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Box 4-1 Baby-Friendly Hospital Initiative The Baby-Friendly Hospital Initiative (BFHI) is a global program sponsored by the World Health Organization (WHO) and the United Nations Children’s Fund (UNICEF) to encourage and recognize hos- pitals and birthing centers that offer an optimal level of care for infant feeding. The BFHI assists hospi- tals in helping mothers initiate and continue breastfeeding, and gives special recognition to hospitals that have done so. The BFHI promotes breastfeeding through the Ten Steps to Successful Breastfeeding for Hospitals. The steps for the United States are: 1. Have a written breastfeeding policy that is routinely communicated to all health care staff. 2. Train all health care staff in skills necessary to implement this policy. 3. Inform all pregnant women about the benefits and management of breastfeeding. 4. Help mothers initiate breastfeeding within one hour of birth. 5. Show mothers how to breastfeed and how to maintain lactation, even if they are separated from their infants. 6. Give newborn infants no food or drink other than breastmilk, unless medically indicated. 7. Practice “rooming in”—allow mothers and infants to remain together 24 hours a day. 8. Encourage breastfeeding on demand. 9. Give no pacifiers or artificial nipples to breastfeeding infants. 10. Foster the establishment of breastfeeding support groups and refer mothers to them on discharge from the hospital or clinic. SOURCE: http://www.babyfriendlyusa.org. struggle to breastfeed when they go back to work because of a lack of enforce- ment of the law (74 percent of employers do not offer lactation rooms or accom- modations for breastfeeding, and some employers see little value to breastfeeding in the workplace) (Grummer-Strawn and Shealy, 2009; Libbus and Bullock, 2002). In addition to workplace lactation programs, breastfeeding duration is affected by the degree of control a woman has over her job, including the flexibil- ity she is allowed; whether she works full time; and the length of maternity leave (Abdulwadud and Snow, 2007; Hawkins et al., 2007; Mandal et al., 2010). These factors are highly relevant for breastfeeding mothers, because the Family and Medical Leave Act covers only 56 percent of women with children younger than 18 months of age (Mandal et al., 2010). 89 Healthy Eating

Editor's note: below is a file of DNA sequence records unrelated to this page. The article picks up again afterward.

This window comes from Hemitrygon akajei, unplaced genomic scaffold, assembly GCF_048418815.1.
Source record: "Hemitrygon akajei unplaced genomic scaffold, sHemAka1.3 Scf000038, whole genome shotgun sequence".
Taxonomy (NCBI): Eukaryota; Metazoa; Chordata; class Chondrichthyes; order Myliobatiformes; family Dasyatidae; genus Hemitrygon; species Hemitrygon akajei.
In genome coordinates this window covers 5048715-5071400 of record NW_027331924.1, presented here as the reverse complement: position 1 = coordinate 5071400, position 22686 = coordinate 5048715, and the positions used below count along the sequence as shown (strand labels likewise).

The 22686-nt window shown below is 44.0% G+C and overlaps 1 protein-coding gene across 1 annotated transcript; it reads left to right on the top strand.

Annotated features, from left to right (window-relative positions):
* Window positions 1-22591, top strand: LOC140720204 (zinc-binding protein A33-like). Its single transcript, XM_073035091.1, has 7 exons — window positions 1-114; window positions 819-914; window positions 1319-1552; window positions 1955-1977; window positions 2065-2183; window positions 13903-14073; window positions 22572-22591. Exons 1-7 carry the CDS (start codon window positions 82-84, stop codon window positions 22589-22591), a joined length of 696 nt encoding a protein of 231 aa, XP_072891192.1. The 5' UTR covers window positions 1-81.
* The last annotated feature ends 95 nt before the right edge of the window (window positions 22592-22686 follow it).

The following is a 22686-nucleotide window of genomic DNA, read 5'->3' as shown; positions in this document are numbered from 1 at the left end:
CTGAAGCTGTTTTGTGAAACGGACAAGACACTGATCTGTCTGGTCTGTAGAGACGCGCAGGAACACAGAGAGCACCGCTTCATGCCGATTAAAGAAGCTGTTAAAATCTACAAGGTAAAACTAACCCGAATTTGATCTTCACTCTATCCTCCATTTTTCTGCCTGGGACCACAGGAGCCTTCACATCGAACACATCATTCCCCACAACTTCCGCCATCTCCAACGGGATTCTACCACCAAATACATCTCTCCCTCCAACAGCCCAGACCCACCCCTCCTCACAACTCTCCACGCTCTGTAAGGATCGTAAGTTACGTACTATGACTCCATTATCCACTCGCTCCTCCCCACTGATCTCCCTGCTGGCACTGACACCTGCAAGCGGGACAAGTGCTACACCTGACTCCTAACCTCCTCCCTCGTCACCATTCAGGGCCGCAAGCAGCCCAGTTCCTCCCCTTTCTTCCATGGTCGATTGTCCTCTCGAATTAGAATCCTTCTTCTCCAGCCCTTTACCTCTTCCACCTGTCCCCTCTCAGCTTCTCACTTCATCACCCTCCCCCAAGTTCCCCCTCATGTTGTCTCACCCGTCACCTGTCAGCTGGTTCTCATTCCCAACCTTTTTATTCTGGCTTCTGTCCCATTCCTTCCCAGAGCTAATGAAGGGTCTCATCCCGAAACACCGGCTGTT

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Providers in the Special Supplemental Nutrition Program for Women, Infants, and Children (WIC), child care settings, Early Head Start, and home visi- tation programs also have many opportunities to support breastfeeding, especially among low-income women (Shealy et al., 2005). The WIC program, for example, serves almost half of the babies born in the United States (IOM, 2006). One-to- one health education and peer counseling in the prenatal and postnatal periods have been found to be highly effective in increasing the initiation and duration of breastfeeding (Fairbank et al., 2000; Gross et al., 2009). Home visitation has been used successfully to provide instruction, guidance, and support to mothers who are learning to breastfeed and continuing to do so throughout the baby’s first year. Moreover, as the current work environment often is not conducive to supporting women who breastfeed, the support of health care providers can be integral in overcoming the isolation and other obstacles mothers often face while balancing work and breastfeeding an infant. Child care centers that provide lactation rooms or other space for breast- feeding mothers and optimally support working mothers, including their staff, who want to breastfeed their infant could be labeled as Breastfeeding-Friendly (Box 4-2). This label could be similar to the Baby-Friendly Hospital designation, indicating child care centers that follow basic guidelines to support breastfeeding schedules. Breastfeeding-Friendly space would allow women to continue breast- feeding even after returning to work, a key factor in increasing breastfeeding rates. Multiple stakeholders should explore incentives and actions such as these for encouraging and supporting breastfeeding at the worksite, as suggested by the Surgeon General (HHS, 2011b) and by the IOM in Local Government Actions to Prevent Childhood Obesity (IOM and NRC, 2009). Bottle Feeding Breastfeeding is the best way to support the growth and development of a young infant. However, the committee realizes that some women will formula feed their infant and not breastfeed, and that many women who breastfeed may use a bottle to feed their infant breast milk or formula on some occasions, often because of one or more of the barriers to breastfeeding described above. These women also need the advice and support of their health care providers, especially because there is a greater risk that a bottle-fed infant can be overfed or encouraged to “finish the bottle,” in turn increasing the risk for obesity. The literature suggests the fol- lowing guidelines on bottle feeding: Early Childhood Obesity Prevention Policies 90